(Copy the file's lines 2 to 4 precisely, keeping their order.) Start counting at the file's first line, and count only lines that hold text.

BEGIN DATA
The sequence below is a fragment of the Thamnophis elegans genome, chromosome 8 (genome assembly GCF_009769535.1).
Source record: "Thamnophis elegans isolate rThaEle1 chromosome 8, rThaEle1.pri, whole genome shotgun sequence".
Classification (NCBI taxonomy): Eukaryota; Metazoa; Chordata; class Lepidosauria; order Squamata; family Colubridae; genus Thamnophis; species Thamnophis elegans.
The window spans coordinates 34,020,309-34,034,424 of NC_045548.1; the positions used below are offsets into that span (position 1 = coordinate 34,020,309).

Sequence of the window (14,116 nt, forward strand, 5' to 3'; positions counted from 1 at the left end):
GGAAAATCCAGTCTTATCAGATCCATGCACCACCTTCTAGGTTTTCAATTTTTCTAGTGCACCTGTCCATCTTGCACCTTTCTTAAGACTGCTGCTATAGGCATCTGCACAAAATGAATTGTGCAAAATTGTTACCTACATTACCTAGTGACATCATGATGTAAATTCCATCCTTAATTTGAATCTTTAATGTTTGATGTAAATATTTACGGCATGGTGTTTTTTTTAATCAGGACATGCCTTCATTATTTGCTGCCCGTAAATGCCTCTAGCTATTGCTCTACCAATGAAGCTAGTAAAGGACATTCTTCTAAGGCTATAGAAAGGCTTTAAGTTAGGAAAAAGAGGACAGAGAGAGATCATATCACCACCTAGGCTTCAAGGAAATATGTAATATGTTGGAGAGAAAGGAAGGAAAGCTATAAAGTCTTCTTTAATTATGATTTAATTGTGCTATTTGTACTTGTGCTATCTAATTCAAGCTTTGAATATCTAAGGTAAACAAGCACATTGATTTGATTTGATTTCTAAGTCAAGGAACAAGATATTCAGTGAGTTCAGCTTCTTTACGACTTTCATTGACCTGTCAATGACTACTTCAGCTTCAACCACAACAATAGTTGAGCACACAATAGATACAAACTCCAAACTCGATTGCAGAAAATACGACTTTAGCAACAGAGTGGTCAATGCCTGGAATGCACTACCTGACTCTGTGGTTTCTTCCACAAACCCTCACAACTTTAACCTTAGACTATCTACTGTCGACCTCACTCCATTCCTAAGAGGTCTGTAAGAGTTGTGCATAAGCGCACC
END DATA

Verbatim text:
Source record: "Thamnophis elegans isolate rThaEle1 chromosome 8, rThaEle1.pri, whole genome shotgun sequence".
Classification (NCBI taxonomy): Eukaryota; Metazoa; Chordata; class Lepidosauria; order Squamata; family Colubridae; genus Thamnophis; species Thamnophis elegans.
The window spans coordinates 34,020,309-34,034,424 of NC_045548.1; the positions used below are offsets into that span (position 1 = coordinate 34,020,309).